What A World

What A World: The Man in My Life

  •  
  •  
  •  
  •  
  •  

Sometimes you have to go there to discover that’s not where you belong.

NancyFord at desk
Nancy Ford

By Nancy Ford

It was a Monday morning like most others. Rainy, kind of steamy. I was plowing through my de rigueur 200+ daily pieces of spam, separating the wheat from the chafe.

No, thanks, I don’t need a prescription of Cyalis at discount prices. No, thanks, I’ve already seen more never-before-seen photos of Britney Spears than I’ll ever need to see.

And as for you, Prince Abuenrtsposnbepcir of Tanjsbagtania, I couldn’t be sorrier that you are being forced to live in exile, but you’ll just have to find your way back to your rightful throne without benefit of my bank account number.

I was almost finished delete-delete-deleting when I came upon another spammish-looking e-mail.

It was from my ex-husband.

No typo. You read that correctly.

Those of you who have been faithful WAW readers for these past 20 years know that, yes indeed, for a brief, crampy period in the ’70s, I was married.

To a man.

With a penis.

During that period of wedded less-than-bliss, I discovered unequivocally that I am a lesbian. After the ensuing ballyhoo, we divorced, I left Ohio for Texas, and last I’d heard, he’d enlisted in the Air Force. That was 1980.

And now here’s an e-mail with his not-very-common name in the subject line. Nawww—couldn’t be, after not hearing hide nor het hair from him in 28 years.

This is one skillful spammer, I thought. Whoever sent this blast has definitely done their homework.

Curious, I opened the message. Sure ‘nough.

“Nancy – I will be in Houston this Sunday and Monday at the Convention Center as part of an equipment demo that my employer is putting on. I thought we could get together for coffee and catch up. Let me know if you are interested.”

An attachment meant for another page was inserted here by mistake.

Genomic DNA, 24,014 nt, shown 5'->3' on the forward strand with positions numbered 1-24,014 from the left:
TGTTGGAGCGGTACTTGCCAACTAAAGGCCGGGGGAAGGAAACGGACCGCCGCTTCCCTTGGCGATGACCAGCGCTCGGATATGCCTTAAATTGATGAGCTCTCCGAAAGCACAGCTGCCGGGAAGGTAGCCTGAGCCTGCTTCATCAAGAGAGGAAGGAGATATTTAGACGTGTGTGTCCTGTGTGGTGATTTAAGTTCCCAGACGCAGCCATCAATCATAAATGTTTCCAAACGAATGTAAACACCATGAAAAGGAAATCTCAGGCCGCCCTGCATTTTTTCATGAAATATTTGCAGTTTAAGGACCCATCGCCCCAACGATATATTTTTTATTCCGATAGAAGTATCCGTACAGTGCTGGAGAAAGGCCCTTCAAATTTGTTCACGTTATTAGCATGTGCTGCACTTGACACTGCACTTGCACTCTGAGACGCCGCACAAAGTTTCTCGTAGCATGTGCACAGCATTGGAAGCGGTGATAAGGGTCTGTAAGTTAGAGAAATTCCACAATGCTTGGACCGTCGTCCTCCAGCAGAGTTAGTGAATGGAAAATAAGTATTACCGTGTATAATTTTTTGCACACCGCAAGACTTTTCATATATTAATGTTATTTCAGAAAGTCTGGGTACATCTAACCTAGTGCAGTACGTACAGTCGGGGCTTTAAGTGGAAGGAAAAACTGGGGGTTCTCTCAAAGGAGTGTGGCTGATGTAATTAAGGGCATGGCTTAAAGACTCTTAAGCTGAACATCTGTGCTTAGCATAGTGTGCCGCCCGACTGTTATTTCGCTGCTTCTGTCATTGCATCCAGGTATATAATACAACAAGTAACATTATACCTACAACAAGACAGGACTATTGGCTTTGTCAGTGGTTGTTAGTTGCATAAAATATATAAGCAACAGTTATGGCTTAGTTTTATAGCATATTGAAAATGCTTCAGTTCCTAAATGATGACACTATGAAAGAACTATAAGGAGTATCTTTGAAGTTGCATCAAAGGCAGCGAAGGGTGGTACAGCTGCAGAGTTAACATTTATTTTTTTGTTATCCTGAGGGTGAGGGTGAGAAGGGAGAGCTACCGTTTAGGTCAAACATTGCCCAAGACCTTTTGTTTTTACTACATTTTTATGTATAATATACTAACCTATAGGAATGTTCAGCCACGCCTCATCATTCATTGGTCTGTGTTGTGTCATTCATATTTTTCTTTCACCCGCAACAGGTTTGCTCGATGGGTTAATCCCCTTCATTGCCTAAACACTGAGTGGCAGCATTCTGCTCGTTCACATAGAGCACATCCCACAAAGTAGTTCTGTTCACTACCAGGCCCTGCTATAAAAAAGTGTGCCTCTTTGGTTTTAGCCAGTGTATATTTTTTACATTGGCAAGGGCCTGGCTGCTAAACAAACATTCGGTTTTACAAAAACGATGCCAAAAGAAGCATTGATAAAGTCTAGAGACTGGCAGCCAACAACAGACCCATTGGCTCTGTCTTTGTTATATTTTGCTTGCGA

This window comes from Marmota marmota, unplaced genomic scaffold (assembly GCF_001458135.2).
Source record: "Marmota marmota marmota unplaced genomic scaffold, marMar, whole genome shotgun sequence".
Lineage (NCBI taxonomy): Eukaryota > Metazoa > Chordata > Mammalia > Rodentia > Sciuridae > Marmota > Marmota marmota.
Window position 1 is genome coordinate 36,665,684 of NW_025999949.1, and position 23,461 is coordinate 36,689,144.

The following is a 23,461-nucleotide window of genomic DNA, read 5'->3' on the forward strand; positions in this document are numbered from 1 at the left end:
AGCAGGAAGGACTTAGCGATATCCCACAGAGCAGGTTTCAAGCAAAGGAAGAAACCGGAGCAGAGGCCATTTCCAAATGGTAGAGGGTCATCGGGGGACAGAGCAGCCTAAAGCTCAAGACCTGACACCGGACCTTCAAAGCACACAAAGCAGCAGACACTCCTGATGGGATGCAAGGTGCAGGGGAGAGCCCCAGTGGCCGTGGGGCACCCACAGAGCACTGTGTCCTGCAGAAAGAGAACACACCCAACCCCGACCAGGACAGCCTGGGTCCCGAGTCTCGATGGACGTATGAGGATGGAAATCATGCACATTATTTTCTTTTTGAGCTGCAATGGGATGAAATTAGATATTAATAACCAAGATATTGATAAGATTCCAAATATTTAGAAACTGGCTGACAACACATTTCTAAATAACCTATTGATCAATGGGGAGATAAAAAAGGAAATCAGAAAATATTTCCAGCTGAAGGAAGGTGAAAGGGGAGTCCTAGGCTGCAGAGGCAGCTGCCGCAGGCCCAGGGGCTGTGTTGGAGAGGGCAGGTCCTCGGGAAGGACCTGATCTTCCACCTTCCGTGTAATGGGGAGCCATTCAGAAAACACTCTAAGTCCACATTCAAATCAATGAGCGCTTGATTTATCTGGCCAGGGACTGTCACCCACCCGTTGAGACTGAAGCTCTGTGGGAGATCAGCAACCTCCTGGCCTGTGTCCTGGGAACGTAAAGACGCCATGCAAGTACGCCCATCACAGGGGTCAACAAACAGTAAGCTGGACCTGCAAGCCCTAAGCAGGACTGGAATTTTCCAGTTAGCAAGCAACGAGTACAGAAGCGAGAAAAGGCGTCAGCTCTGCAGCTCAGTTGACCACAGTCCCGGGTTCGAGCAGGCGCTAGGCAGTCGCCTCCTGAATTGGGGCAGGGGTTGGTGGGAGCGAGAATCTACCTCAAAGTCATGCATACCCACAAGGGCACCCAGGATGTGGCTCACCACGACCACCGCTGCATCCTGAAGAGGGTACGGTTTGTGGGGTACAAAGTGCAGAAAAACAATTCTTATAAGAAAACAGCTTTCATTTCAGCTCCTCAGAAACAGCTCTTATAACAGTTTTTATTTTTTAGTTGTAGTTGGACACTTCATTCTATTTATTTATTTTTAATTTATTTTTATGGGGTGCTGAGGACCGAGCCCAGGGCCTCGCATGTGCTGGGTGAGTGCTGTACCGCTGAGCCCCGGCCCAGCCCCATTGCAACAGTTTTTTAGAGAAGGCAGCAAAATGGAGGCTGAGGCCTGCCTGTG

Am I “interested”?

If “freaked out,” “slack-jawed,” and maybe even a little “frightened” are similes for the word “interested,” then yes, you could say I was “interested.”

Other than the many jokes it inevitably spawned in my early stand-up career, my hetero marriage is a part of my life that I have since compartmentalized into a seldom-visited corner of my memory. When I do think of it, it is in a frame, bordered like a TV screen, like I am watching a sitcom of the story of someone else’s life.

X and I were married back in the day when all the boys and many of the girls sported haircuts we see on That ’70s Show reruns. A gallon of gasoline was barely a dollar. I drank scotch and voted Republican. I wore pantyhose. It was a much different time.

Curiosity being a strong motivator, I suggested we meet at Baba Yega, high noon, for lunch. I wanted to be on my home turf, some familiar place where, if I suddenly shouted “Gun!,” wait staff (knowing I’m a decent tipper) might jump to my defense.

Nearly three decades later, X’s Ashton Kutcher haircut has been replaced by a standard-issue corporate ‘do. He’s a little grayer, he’s a little heavier—aren’t we all? But he was still as good-looking as ever. White collar. Two cell phones. He assured me that the heart of a hippie still beats under his now-corporate demeanor.

Politics, philosophy, music, religion—X and I talked about nearly everything except how different our lives would have been if we had not divorced.

Who would I be today if X and I had stuck it out to celebrate our 32nd anniversary last month? Who would I be if I had never found my way to a gay nightclub stage to strum my angst away on, or to a gay rag to deposit my rantings in? Who would I be? Would I even be at all ?

I could easily have been doomed to spend these past 30ish years sublimating my true self to be a wife, and probably a mother. How many other women of that era married men, not knowing they were lesbians, and sublimated away their entire lives?

I thought about those women as X and I said our goodbyes. I also thought about how very, very fortunate I am to have married a man who, chaotic as our divorce was at the time, let me go on to live my life without trying to beat the hetero back into me. Or worse.

Funny, I didn’t know X and I had any peace we needed to make; I’d never felt the need for closure, per se. But walking out of the restaurant that increasingly sunny Monday gave me a renewed sense of faith in—I don’t know—in something.

Maybe it was just comforting to be reminded why I had married this man in the first place: He was a nice guy. Funny. Smart. Decent values. Loving. Great hair.

Who knows? If he hadn’t been born so straight, so vaginally challenged, maybe we’d still be together this very day.

Comments

Leave a Review or Comment

Back to top button